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The second speaker of the day, K. Yogeesvaran, Secretary-General of the Ministry of Plantation Industries and Commodities (MPIC) in Malaysia addressed the conference on the topic of “Recent developments in sustainable palm oil policies and operations in support of SDGs in Malaysia.”

Malaysia walks the talk

The Secretary-General pointed out that the theme for this year’s EPOC, “Taking responsibility in sustainability” to “protect the environment and improve socio-economic conditions” fits the approach taken by Malaysia’s palm oil industry like a glove.

He substantiated Malaysia’s claim to be a good steward of the environment while further developing its national economy by citing the following examples of best practices in the palm oil industry:

  • Today, Malaysian palm oil is cultivated on a total of 5.7 million hectares of land. That is equivalent to roughly 17% of the country´s total land area and only 0.4 percent of all land used for agriculture globally;
  • As one of the few countries in the world Malaysia maintains over 50% of its land area under natural forest cover, thus over-fulfilling the commitment made at the Rio Earth Summit in 1992;
  • Malaysia prides itself for being a helpful voice at the climate change talks in Copenhagen and Paris; as part of the country’s commitment to COP 21, Malaysia agreed to cut its greenhouse gas emissions by 45% – voluntarily. And it is well on track, having reached a reduction of 33% to date;
  • In Malaysia, there are more than 60 laws and regulations specifically designed to protect against environmental degradation through palm oil production; those include a zero-burning policy and protection of natural wildlife habitats, like those of the Borneo orangutan plus several high conservation areas (HCAs);
  • Malaysia spends considerable resources and makes good progress in developing the Malaysian Sustainable Palm Oil certification scheme (MSPO); the standard will become mandatory for all industry players by the end of 2019 including smallholder farmers. Malaysia thereby hopes to send a signal to the world that its commitment towards certified sustainable palm oil (CSPO) is unwavering;
  • the Malaysian government is providing further financial incentives to improve the uptake of the MSPO certification to the tune of US$35 million; furthermore, a comprehensive review of the standards will be undertaken in 2018 to strengthen, streamline and benchmark them in accordance with globally accepted principles.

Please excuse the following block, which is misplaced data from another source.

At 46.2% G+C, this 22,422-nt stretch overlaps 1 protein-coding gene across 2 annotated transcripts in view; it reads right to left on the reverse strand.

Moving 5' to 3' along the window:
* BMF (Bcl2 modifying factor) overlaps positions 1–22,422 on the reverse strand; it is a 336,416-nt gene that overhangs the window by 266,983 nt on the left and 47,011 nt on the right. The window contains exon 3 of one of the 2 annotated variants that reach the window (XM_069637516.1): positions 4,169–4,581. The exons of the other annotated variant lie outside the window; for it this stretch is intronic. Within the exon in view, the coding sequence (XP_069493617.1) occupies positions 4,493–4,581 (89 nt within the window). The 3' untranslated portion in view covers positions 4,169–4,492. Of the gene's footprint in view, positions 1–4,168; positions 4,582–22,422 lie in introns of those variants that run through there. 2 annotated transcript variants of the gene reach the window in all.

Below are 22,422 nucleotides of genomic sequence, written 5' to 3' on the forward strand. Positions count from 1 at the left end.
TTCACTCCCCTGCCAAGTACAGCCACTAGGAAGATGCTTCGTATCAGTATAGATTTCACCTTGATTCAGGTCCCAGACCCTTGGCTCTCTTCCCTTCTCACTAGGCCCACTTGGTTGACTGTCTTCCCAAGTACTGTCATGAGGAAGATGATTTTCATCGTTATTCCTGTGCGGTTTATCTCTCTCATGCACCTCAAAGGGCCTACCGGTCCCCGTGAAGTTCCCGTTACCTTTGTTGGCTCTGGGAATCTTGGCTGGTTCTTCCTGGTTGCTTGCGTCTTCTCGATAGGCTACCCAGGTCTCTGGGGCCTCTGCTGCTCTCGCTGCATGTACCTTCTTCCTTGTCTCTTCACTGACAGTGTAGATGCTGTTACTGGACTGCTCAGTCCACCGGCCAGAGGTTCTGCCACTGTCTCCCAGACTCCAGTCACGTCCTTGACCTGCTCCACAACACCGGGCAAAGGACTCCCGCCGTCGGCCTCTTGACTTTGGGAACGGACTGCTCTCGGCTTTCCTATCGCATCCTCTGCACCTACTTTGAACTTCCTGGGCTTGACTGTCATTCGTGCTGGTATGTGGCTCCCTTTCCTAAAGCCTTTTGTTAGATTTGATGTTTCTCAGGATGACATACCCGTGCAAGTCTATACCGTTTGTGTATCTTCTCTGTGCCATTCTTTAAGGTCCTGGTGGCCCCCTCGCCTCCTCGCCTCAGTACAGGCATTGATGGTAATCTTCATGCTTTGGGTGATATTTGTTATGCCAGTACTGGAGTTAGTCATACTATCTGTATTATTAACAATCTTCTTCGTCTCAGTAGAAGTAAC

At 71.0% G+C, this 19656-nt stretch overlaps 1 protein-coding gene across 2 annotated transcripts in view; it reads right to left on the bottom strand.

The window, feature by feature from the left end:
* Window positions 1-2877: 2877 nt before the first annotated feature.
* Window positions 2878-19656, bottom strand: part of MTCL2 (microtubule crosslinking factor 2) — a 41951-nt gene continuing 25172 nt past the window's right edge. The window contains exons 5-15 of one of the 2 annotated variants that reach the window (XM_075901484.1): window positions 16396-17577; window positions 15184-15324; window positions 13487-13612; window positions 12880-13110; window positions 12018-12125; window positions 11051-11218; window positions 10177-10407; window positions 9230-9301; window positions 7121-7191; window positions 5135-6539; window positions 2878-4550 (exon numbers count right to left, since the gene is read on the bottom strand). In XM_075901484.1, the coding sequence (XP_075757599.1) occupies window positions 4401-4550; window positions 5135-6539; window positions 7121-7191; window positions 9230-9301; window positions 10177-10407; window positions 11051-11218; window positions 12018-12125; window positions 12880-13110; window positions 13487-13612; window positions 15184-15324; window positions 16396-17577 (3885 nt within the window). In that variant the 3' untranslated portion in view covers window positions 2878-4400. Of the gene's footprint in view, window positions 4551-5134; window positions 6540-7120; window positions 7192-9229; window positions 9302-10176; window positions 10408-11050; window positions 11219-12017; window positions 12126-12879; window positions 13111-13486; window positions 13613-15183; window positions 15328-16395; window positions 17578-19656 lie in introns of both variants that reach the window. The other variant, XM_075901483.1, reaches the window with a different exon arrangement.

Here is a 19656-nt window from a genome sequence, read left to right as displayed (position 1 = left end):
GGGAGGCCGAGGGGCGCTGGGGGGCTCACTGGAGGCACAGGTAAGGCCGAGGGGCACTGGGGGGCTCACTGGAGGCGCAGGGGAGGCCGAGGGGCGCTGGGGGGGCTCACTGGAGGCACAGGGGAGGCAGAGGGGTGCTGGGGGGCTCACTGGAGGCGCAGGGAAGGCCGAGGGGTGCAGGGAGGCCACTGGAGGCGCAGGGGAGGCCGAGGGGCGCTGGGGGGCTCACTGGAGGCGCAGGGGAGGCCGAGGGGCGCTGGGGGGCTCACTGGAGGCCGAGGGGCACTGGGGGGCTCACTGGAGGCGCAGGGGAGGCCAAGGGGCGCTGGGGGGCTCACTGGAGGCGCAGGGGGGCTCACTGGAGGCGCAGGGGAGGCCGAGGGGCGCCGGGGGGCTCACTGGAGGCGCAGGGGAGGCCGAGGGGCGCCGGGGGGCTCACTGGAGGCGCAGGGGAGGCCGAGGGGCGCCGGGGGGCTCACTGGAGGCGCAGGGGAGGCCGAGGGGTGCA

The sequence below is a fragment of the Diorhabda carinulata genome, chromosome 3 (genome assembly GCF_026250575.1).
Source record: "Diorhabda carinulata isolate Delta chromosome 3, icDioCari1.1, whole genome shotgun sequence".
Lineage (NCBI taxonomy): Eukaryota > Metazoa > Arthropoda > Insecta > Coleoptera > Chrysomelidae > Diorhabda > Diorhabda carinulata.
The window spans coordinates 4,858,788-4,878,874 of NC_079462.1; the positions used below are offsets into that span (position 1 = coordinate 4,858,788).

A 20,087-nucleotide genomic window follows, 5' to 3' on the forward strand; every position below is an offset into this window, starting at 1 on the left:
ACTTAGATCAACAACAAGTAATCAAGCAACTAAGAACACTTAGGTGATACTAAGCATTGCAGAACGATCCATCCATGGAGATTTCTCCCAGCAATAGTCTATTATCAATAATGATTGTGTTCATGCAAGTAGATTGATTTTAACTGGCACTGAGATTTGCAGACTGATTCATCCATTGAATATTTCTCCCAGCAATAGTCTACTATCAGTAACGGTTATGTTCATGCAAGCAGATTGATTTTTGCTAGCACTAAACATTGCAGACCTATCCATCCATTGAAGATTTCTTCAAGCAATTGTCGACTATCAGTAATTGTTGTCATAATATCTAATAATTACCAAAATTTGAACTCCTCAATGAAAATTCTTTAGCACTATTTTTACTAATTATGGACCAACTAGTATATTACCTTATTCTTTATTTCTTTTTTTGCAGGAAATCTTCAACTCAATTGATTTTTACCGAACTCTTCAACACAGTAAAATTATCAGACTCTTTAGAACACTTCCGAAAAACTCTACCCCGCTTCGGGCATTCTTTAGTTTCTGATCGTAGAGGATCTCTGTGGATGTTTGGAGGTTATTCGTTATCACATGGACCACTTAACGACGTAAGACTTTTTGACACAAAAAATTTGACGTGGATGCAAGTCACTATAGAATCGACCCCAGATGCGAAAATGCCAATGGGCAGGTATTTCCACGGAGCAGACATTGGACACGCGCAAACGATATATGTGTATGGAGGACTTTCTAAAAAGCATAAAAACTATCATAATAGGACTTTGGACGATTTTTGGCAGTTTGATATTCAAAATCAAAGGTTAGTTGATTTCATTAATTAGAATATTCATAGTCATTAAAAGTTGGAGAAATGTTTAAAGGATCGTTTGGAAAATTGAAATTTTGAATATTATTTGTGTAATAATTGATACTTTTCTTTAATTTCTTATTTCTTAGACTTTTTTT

Against this backdrop of the significant efforts Malaysia undertakes to promote sustainable palm oil Secretary-General Yogeesvaran also pointed to the pivotal role the crop plays in the nation’s socio-economic development.

Still today almost 40% of the total area planted with the oil palm in Malaysia are cultivated by around 650,000 small farmers. The international success of palm oil plus domestic support for instance through the Federal Land Development Authority (FELDA) have dramatically improved rural incomes and infrastructure. Formerly landless farmers now enjoy landownership and higher earnings. The contribution of palm oil in eradicating poverty in Malaysia cannot be overstated.

The EU should work in tandem with Malaysia

Notwithstanding the crucial contributions palm oil makes to the Malaysian economy, nor the remarkable progress made regarding sustainability could dissuade the European Parliament from adopting its Resolution on Palm Oil and Deforestation of Rainforests on April 4th, 2017 by an overwhelming majority. It was followed by a vote of the Environment Committee (ENVI) on October 24th to eliminate palm oil from EU biofuels by 2021.

Mr. Yogeesvaran expressed concern that such initiatives “if adopted as regulations, may impede market access and in the longer term negate economic growth in the palm oil producing countries. Also, they do not reflect the commitment by the global community towards meeting the UN Social Development Goals (SDGs) in terms of eradicating poverty and raising income levels.”

The Secretary-General emphatically asserted Malaysia´s view that such measures are ignorant to the realities found on the ground, to the intricacies of the global palm oil supply chain, and, indeed, of the de facto environmental footprint of palm oil compared to other vegetable oils.

He also insisted that all policy measures regulating an economic sector – be it in the European Union or elsewhere – must comply with the minimum standards of good governance. Those include:

  • adhering to existing international treaties like the WTO principles of non-discrimination;
  • respecting the United Nations´ Agenda 2030 and the SDGs adopted by 193 countries, including the EU;
  • being based on sound scientific evidence;
  • prior consultation of all involved stakeholders in the interest of international cooperation.

The Secretary-General stressed that all measures that do not respect the efforts producing countries continue to undertake on the road to sustainability, like the MSPO, but that instead drain resources from the sector will only lead to frustration within the industry and achieve nothing.

Secretary-General Yogeesvaran insisted that Malaysia continues to be unwavering in its support for sustainably produced palm oil. At the same time, the country needs to protect a sector that provides employment (including supporting industries and downstream activities) for close to four million people, or 25% of the Malaysian labor force.

His closing words were: “It is also my sincere hope that the EU will continue to engage palm oil exporting countries in regular dialogues, to better comprehend the issues relating to sustainability and bridging the gap.”

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